- Hardcover: 304 pages
- Publisher: Jossey-Bass; 1 edition (September 8, 2003)
- Language: English
- ISBN-10: 0787968773
- ISBN-13: 978-0787968779
- Product Dimensions: 6.3 x 1.1 x 9.4 inches
- Shipping Weight: 1.1 pounds (View shipping rates and policies)
- Average Customer Review: 9 customer reviews
- Amazon Best Sellers Rank: #2,071,496 in Books (See Top 100 in Books)
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Toxic Relationships and How to Change Them: Health and Holiness in Everyday Life Hardcover – September 8, 2003
This month's Book With Buzz: "The Lying Game" by Ruth Ware
From the instant New York Times bestselling author of blockbuster thrillers "In a Dark, Dark Wood" and "The Woman in Cabin 10" comes Ruth Ware’s chilling new novel, "The Lying Game." See more
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From Publishers Weekly
Approaching modern psychology from a Christian point of view, McLemore (who taught clinical psychology and theology at Fuller Seminary and authored the Clergyman's Psychological Handbook) considers "the intersection of health and holiness at the crossroads of relationships" in this guide to understanding and improving interpersonal interactions. Recognizing the basic drives behind human interactions can improve intimacy with others and also help mend emotionally unhealthy relationships. After all, McElmore says, "loving our neighbors does not mean automatically allowing them to abuse, manipulate or oppress us." The author cites Scripture to illuminate relationships as God meant them to be-filled with joy, intimacy and respect-and explores eight toxic modes of interaction: controlling, drifting, intruding, freeloading, humiliating, scurrying, victimizing and avoiding. These behavior styles may not be desirable, but they can be adaptive, McLemore notes, explaining, for example, that Controllers and Drifters are often compatible. The author provides "antidotes to toxicity" to help the reader pinpoint dysfunction and change for the better. Referencing Scripture throughout-the usually bold Peter, who denied he knew Jesus three times, proves that even saints are guilty of scurrying-McLemore illustrates how toxic relationships have played out in the Bible. Straightforward guidance combined with real-life examples explaining the complexities of human interaction make this a clear and concise guide for believers looking for an alternative to secular self-help.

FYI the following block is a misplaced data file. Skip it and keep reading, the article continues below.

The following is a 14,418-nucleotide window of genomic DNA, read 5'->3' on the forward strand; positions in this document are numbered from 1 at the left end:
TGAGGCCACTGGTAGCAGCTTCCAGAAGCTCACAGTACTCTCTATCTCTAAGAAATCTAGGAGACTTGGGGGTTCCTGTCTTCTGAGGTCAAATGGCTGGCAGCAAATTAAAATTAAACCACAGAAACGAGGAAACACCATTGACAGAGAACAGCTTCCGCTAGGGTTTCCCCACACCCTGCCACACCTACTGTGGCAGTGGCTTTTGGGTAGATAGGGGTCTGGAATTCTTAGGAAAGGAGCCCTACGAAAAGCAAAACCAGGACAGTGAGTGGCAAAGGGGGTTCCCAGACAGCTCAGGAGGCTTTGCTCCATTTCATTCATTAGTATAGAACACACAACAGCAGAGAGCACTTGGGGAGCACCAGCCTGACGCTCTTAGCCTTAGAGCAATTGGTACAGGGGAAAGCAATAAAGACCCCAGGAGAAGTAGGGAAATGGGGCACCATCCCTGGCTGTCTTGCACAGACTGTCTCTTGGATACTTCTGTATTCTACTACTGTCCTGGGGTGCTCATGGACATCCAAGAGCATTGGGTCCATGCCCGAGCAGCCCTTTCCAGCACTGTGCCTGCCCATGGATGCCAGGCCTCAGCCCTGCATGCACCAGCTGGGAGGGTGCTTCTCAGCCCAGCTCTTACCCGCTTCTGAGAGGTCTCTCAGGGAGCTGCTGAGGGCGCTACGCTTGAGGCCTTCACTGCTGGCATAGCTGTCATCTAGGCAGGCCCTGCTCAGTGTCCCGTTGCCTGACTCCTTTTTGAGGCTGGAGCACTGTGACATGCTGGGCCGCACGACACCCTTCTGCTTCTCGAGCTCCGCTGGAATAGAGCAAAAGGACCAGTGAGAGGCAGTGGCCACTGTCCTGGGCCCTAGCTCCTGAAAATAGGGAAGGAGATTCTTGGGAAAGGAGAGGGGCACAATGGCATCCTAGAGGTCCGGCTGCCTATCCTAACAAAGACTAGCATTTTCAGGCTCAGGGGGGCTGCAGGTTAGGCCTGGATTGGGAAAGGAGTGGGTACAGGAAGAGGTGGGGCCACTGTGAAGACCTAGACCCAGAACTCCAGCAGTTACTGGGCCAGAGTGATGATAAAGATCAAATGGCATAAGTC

Copyright 2003 Reed Business Information, Inc.
McLemore, a former professor of clinical psychology and theology and currently a consultant for Fortune 500 companies, argues for Christian faith as the singular vehicle for lasting health in interpersonal affairs. As in his earlier Street-Smart Ethics: Succeeding in Business Without Selling Your Soul, he admirably intertwines his -disciplines to break down "toxic" relationships, that. is, those that "pull you down rather than lift you up; they certainly don't help you move closer to God." Christian readers will especially find much to consider and learn, as the author explains and explores "toxic" behaviors (e.g., intruding, victimizing) as well as some countering methods, with biblical passages. Though here are secular self-help ideas at work: here, removing them from the religious material would be 1i1ce separating the peanut hitter from the jelly. While fine for Christian collections (and perhaps notable given McLemore's fine publishing pedigree), public libraries should consider Jay Carter's Nasty People and Robert A. Glover's personable No More Mr. Nice Guy! (Library Journal, September 15, 2003)
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for anyone growing up in my post WWII generation, or the current generation now that I think about it. As my sister asserts,
our parents did the best they knew how. While that may be true, there are better ways of relating to other people than
what I learned as a child. As the adult child of an alcoholic and a child abuse survivor myself, most of the relationships of my
life have been damaging, dysfunctional, or toxic, whether, parents, siblings, girlfriends, wives, or children. All of my
relationships have all been a long series of repeated, generational patterns of toxic relationships, dysfunctional, and wrong.
And yes, there are processes available to help me become the kind of person that has well relationships. What a staggering
thought: "Well people have well relationships. Unwell people ... not so much." I recently ran across a person in my family
totally convinced of their own moral superiority and demanding $15,000 ... for reparation I suppose?
Even the fundamental though: "Are most of my relationships toxic to me and the people around me?" seems to begin the
process of changed lives.